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Showing posts from June, 2013

Release Notes for Dart's Beta Release

Today's release of the Dart SDK and Editor is the first beta release, and contains performance and productivity improvements across the platform. This latest release helps Dart developers automate code evolution, produce smaller JavaScript code and deploy Dart web apps.

The major additions and changes to the platform include:

dart2js Added support for dart:typed_data Improved type inferrer by using union types and keeping track of side effects Implemented sharing of code mixed into multiple classes More coverage for handling of generic type Performance improvements 20% faster on Richards, 10% faster on DeltaBlue, 8% faster on Tracer Significant progress on mirrors support (work in progress) Dart VM DeltaBlue: 40% faster than M4 Tracer: 33% faster than M4 Full SIMD acceleration Reduced initial snapshot size improves startup time for new isolates Improved stability of debugging experience Editor A new 20% faster Analyzer in Editor and SDK.

Notes from the June 10 Dart language design meeting

The incomporable Bob Nystrom fills us in on the language design discussions taking place amongst Dart engineers. Here are his notes from the June 10th language meeting:
Here's my notes from this week's (short) meeting:

Name collisions with dart: imports
[A customer recently ran into an issue where a new type appeared in dart:html whose name collided with a name they were importing from elsewhere. This broke their app.]
Gilad brought up this issue. Pete's suggestion is if there's a collision between a "dart:" import and another library, the other library wins. That way, we can add stuff to "dart:" libraries without breaking people. I explained some more details here.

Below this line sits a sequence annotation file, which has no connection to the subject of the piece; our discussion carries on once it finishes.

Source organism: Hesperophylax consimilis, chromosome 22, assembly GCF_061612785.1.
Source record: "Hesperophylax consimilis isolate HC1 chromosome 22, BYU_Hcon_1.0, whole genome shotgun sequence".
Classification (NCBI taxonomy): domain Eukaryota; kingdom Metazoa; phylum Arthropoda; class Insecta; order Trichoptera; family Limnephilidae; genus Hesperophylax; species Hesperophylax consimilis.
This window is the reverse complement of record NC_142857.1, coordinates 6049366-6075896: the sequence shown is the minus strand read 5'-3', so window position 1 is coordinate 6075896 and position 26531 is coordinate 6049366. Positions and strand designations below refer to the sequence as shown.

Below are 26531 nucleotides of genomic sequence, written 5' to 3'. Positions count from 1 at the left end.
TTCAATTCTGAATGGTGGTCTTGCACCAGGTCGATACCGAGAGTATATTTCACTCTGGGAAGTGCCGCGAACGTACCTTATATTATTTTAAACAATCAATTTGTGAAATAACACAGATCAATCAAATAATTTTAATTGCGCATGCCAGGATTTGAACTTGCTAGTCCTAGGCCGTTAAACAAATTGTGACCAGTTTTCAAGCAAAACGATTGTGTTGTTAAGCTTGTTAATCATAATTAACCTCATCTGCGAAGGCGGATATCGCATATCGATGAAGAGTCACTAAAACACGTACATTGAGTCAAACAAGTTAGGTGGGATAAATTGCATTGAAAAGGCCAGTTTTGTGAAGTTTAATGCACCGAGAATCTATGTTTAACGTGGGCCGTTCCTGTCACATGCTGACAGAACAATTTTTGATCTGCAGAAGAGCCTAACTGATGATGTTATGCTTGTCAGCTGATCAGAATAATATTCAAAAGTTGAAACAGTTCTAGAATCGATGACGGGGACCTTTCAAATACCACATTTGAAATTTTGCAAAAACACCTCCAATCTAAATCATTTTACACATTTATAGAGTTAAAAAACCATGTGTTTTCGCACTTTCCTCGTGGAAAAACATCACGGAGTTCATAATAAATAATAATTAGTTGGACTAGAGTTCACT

Lars asked if there are any negative consequences from that suggestion and when it needs to be fixed. Kasper suggested we start making it a warning [instead of an error?] now.
Ivan asked how JS handles this. Kasper said DOM names are usually higher up on the prototype chain so you get simil…

Angular.js announces port for Dart

The Angular team recently announced a Dart port of the popular Angular.js framework.
Large parts of Angular functionality—components like $compiler and $scope, basic directives like ngBind and ngRepeat—have already been ported over to Dart and can be used today.  Other critical Angular parts like Dependency Injection and Routes are being ported now. Karma, the Angular test runner, already works with Dart.
Angular team members Brad Green and Igor Minar provide details in the video from the AngularJS meetup this week. The Dart-specific discussion begins at the 40 minute mark.

Notes From the June 4 Dart Language Design Meeting

The incomporable Bob Nystrom fills us in on the language design discussions taking place amongst Dart engineers. Here are his notes from the June 4th language meeting:
Here's my notes. As usual all mistakes are my own:
are boxed doubles identical?
There is a bug where doubles with the same value may return false for identical() because they have been boxed to different objects.
Lars said it's been discussed. For doubles, identical() should return true based on value. We don't want the language spec to have to mention boxing so that the VM is free to optimize how it wants.
Gilad asked if NaN is identical to NaN?
Lars says yes. It's identical but not equal. Gilad will fix the spec.
change uninitialized field error to warning?
Uninitialized final fields are currently an error in the language. Kasper suggests making it a warning. It seems in line with other stuff in language. It's easy to associate some value with an uninitialized final.
Gilad says we can do this and asked…

Faster is Better: New Article on Numeric Computation in Dart

"Performance matters to everyone", says Dart engineer John McCutchan. His new article, "Numeric Computation", tells you how to get "50-100% speed improvements" with just a few simple rules.
John covers integers, doubles, boxing, typed lists, and more. He also covers various considerations for Dart code that is compiled to JavaScript.

If you write code that works with numbers, and that's pretty much everyone, you should read this article. Please join us for discussion in our Dartisans community. Thanks for trying Dart!